identical.

       * For  multiplication,  the  dimensions of the result are the sum of the dimensions of the
         operands.

       * For division, the dimensions of the result are the difference of the dimensions  of  the
         operands.

       Scale conversion involves division if the dimension is positive else multiplication if the
       dimension is negative. If scale conversion is applied  to  either  of  the  operands,  the
       result is promoted to type PM_TYPE_DOUBLE.

       Putting  all  of  this  together  in  an  example,  consider the derived metric defined as
       follows:
                   x = network.interface.speed - delta(network.interface.in.bytes) /
                                       delta(sample.milliseconds)
       The type, dimension and scale settings would propagate up the expression tree as follows.

              ┌────────────────────────┬────────┬───────────────────┬────────────────────┐
              │      Expression        │  Type  │ Dimension & Scale │  Scale Factor(s)   │
              ├────────────────────────┼────────┼───────────────────┼────────────────────┤
              │sample.milliseconds     │ DOUBLE │ millisec          │                    │
              │delta(...)              │ DOUBLE │ millisec          │                    │
              │network...bytes         │ U64    │ byte              │                    │
              │delta(...)              │ U64    │ byte              │                    │
              │delta(...) / delta(...) │ DOUBLE │ byte/millisec     │ /1048576 and *1000 │
              │network...speed         │ FLOAT  │ Mbyte/sec         │                    │
              │x                       │ DOUBLE │ Mbyte/sec         │                    │
              └────────────────────────┴────────┴───────────────────┴────────────────────┘
       Expressions involving single instance selection or the matchinst function must be
       associated with underlying metrics that have an instance domain.  These constructors make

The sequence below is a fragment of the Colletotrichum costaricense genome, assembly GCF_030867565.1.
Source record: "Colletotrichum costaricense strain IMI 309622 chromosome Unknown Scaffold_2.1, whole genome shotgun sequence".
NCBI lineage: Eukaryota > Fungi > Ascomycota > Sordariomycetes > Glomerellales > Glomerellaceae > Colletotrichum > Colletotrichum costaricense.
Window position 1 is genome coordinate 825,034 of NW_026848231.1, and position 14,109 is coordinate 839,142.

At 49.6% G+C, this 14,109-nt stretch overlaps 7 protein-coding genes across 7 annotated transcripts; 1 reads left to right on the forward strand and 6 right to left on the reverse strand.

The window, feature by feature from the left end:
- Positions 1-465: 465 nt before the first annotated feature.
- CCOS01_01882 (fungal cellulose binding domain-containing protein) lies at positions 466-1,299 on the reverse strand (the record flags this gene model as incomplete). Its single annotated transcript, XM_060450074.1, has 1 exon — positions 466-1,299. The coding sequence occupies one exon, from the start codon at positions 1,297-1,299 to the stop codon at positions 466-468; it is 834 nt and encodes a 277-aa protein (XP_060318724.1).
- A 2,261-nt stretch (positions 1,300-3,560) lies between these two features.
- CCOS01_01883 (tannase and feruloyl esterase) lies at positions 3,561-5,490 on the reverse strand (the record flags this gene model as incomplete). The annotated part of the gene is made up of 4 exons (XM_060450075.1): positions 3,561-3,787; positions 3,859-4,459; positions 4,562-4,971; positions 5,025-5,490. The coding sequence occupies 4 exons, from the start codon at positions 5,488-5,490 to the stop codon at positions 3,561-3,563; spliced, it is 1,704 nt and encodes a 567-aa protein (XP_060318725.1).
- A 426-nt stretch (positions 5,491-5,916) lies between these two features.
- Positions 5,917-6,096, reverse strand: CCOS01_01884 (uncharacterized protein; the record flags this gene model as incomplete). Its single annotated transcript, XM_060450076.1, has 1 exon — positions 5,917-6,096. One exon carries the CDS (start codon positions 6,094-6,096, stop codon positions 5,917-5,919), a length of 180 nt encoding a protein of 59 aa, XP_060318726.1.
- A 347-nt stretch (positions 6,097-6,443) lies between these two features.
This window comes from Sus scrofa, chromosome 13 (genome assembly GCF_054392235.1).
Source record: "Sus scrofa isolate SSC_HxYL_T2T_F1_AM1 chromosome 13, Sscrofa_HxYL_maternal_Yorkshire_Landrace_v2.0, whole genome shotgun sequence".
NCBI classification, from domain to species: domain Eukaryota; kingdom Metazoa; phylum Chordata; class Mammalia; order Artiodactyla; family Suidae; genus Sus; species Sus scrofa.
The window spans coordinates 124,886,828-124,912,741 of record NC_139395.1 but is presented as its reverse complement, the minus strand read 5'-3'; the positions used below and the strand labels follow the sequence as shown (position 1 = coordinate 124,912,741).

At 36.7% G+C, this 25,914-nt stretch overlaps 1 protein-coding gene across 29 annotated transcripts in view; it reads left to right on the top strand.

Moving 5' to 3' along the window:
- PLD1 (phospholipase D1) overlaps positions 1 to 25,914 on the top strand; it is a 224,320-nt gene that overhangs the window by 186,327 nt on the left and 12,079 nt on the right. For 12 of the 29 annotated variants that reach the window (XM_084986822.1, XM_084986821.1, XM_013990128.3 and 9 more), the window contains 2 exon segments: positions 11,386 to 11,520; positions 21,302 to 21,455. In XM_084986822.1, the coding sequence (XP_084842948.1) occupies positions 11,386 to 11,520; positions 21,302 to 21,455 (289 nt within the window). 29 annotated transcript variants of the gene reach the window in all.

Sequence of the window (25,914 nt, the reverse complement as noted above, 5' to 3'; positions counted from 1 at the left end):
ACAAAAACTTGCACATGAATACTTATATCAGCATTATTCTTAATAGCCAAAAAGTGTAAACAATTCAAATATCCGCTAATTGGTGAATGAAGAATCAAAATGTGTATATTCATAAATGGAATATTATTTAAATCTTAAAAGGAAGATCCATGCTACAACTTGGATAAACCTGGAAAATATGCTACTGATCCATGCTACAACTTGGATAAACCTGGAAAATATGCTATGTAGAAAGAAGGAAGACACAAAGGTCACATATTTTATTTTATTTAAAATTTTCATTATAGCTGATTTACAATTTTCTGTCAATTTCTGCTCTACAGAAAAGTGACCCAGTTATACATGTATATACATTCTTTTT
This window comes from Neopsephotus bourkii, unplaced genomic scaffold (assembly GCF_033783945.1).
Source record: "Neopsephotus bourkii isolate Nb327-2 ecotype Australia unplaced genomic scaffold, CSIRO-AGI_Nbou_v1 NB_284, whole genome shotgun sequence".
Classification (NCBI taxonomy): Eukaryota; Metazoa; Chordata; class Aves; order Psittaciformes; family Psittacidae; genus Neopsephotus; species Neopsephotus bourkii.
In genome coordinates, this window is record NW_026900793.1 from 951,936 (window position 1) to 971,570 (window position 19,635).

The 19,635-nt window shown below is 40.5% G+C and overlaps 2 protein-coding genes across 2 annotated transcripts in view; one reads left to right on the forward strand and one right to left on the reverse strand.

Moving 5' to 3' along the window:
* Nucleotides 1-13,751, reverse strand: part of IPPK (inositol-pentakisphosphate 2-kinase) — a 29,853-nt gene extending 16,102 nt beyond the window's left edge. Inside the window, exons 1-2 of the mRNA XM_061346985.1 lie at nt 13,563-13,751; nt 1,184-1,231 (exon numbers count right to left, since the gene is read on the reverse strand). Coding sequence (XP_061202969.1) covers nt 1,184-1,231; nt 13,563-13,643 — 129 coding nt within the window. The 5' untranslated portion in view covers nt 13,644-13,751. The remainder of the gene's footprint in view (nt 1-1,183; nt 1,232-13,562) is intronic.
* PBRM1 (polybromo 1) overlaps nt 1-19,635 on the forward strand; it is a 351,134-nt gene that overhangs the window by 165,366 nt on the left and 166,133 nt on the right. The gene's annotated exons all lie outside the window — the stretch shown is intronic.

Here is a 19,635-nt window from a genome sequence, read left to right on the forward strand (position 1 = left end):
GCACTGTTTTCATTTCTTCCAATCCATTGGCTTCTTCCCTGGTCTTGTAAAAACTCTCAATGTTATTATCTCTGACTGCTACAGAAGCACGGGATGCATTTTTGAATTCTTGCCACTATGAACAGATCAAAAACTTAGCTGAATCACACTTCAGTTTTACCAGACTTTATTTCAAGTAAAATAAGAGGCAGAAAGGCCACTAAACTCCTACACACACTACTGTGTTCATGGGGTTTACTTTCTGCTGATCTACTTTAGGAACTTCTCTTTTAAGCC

no sense for singular metrics.

       Because semantic checking cannot be done at the time pmRegisterDerived is called, errors
       found during semantic checking (when any subsequent calls to pmNewContext(3) or
       pmReconnectContext(3) succeed) are reported using pmprintf(3).  These include:

       Error: derived metric <name1>: operand: <name2>: <reason>
              There was a problem calling pmLookupName(3) to identify the operand metric <name2>
              used in the definition of the derived metric <name1>.

       Error: derived metric <name1>: operand (<name2> [<pmid2>]): <reason>
              There was a problem calling pmLookupDesc(3) to identify the operand metric <name2>
              with PMID <pmid2> used in the definition of the derived metric <name1>.

       Semantic error: derived metric <name>: <operand> : <operand> Different <metadata> for
       ternary operands
              For a ternary expression, the ``true'' operand and the ``false'' operand must have
              exactly the same metadata, so type, semantics, instance domain, and units
              (dimension and scale).

       Semantic error: derived metric <name>: <operand> <op> <operand>: Dimensions are not the
       same
              Operands must have the same units (dimension and scale) for each of addition,
              subtraction, the relational operators and the boolean ``and'' or ``or'' operators.

       Semantic error: derived metric <name>: <operand> <op> <operand>: Illegal operator for
       counter and non-counter